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News Analysis 24 Nov 2021 - 6 min read

Geolocation data privacy review a threat to Out of Home, mobile; JCDecaux, others reviewing

By Sam Buckingham-Jones - Senior Writer

“We know that the data we have access to now might not be the data we have in the future," OMA and MOVE General Manager Kylie Green says.

Major reform of Australia’s privacy laws appear set to clamp down on how advertisers can use location data, a change that would have profound impacts on the mobile and Out of Home industries. It’s early days, but first movers are already moving – JCDecaux is looking closely at how location data changes would bite, and others are turning to anonymous “pings” that determine location from firms like Meshh.

What you need to know:

  • New laws governing privacy in Australia could severely restrict how ad tech providers and platforms use location data.
  • A discussion paper exploring possible changes to Australia’s Privacy Act appears to zero in on geolocation, with profound implications for the Out of Home and mobile advertising sectors that use location data.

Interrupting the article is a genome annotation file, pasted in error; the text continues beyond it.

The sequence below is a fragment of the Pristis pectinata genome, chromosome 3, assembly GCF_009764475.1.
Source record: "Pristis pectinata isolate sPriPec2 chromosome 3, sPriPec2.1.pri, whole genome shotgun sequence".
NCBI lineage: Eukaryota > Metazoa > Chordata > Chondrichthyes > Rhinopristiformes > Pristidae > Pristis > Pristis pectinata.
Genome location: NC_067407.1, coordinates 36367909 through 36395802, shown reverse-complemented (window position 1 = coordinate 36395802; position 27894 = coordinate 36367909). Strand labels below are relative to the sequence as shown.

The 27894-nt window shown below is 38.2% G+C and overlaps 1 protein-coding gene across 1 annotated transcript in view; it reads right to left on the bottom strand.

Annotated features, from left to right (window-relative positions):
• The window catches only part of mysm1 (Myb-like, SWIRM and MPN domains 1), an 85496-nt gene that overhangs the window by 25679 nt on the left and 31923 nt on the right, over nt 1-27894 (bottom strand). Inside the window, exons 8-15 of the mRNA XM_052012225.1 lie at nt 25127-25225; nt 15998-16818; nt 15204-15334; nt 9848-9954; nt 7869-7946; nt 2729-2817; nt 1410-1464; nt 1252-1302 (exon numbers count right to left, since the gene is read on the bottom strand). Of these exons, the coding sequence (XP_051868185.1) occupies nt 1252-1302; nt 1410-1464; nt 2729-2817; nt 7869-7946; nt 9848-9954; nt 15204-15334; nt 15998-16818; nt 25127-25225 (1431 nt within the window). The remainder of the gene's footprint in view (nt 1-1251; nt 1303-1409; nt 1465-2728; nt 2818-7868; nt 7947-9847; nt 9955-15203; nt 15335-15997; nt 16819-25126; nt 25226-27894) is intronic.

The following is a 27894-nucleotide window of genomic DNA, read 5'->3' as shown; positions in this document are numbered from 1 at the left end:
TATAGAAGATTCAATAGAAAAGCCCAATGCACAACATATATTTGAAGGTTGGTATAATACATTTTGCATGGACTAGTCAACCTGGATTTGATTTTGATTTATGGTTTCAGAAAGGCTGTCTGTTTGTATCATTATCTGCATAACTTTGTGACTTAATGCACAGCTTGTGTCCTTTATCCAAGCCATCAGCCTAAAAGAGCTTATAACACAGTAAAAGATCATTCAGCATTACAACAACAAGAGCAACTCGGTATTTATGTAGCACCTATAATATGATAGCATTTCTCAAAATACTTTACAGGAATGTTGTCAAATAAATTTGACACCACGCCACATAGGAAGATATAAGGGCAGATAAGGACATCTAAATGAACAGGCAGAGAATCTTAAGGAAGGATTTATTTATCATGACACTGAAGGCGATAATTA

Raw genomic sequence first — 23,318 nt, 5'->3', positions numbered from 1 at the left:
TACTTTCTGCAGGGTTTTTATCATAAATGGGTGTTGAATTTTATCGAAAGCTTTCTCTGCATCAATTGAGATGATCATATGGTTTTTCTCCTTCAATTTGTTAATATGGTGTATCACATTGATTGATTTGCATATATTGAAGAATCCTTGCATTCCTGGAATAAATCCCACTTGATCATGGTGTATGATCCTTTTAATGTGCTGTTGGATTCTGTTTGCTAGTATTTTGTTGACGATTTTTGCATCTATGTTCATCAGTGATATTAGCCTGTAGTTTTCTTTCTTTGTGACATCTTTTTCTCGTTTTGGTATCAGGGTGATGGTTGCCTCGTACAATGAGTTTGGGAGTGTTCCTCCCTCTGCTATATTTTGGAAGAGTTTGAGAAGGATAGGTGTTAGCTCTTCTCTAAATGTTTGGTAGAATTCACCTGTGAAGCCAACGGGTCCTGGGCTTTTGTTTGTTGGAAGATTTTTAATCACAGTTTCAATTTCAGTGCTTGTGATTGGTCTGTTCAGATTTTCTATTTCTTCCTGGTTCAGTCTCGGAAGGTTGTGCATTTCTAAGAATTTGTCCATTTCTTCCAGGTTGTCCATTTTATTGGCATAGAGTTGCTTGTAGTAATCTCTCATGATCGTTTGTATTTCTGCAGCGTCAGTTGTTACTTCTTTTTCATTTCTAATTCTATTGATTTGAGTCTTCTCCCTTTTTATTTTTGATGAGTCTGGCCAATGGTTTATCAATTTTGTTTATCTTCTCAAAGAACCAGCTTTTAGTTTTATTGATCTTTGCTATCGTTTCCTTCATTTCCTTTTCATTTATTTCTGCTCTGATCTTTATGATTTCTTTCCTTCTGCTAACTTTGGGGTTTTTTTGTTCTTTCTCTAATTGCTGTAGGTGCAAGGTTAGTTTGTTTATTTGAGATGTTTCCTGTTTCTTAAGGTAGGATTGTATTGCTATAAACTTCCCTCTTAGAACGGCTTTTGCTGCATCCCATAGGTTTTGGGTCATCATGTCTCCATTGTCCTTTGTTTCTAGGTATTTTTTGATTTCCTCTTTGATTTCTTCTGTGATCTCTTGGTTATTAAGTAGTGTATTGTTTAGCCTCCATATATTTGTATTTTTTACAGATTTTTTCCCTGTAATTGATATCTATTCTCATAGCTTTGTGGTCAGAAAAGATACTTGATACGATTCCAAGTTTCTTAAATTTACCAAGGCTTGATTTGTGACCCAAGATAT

• Mobile in-app advertising platform InMobi has urged lawmakers to be practical when proposing changes, and also to provide more detail on what is in scope. 
  • While concrete changes to the Act are still months off, JCDecaux says it is reviewing its use of geolocation data to be prepared.
  • The Out of Home industry has been adding location data to its buying platforms and acknowledges the data they use is likely to change over time.

 

Internationally, privacy legislation is beginning to recognise how intrusive location information can be.

Australian Government Privacy Act Discussion Paper

Attribution and measurement in the Out of Home industry and mobile advertising sector would be undercut by changes to geolocation data flagged in Australia’s review of privacy laws.

But major industry players, some of which say they are reviewing any use of geolocation data, have urged lawmakers to make practical changes and are confident workarounds, consented data streams, or other alternatives will emerge.

Buried among the suite of changes proposed for Australia’s Privacy Act in a discussion paper released by the government last month were clues that could rule out swathes of location data currently used for tracking and measurement.

Just this month, QMS touted its new City of Sydney street furniture as having transaction data – and GPS data – integrated into buying.

“Internationally, privacy legislation is beginning to recognise how intrusive location information can be,” the paper says. It puts forward two proposals: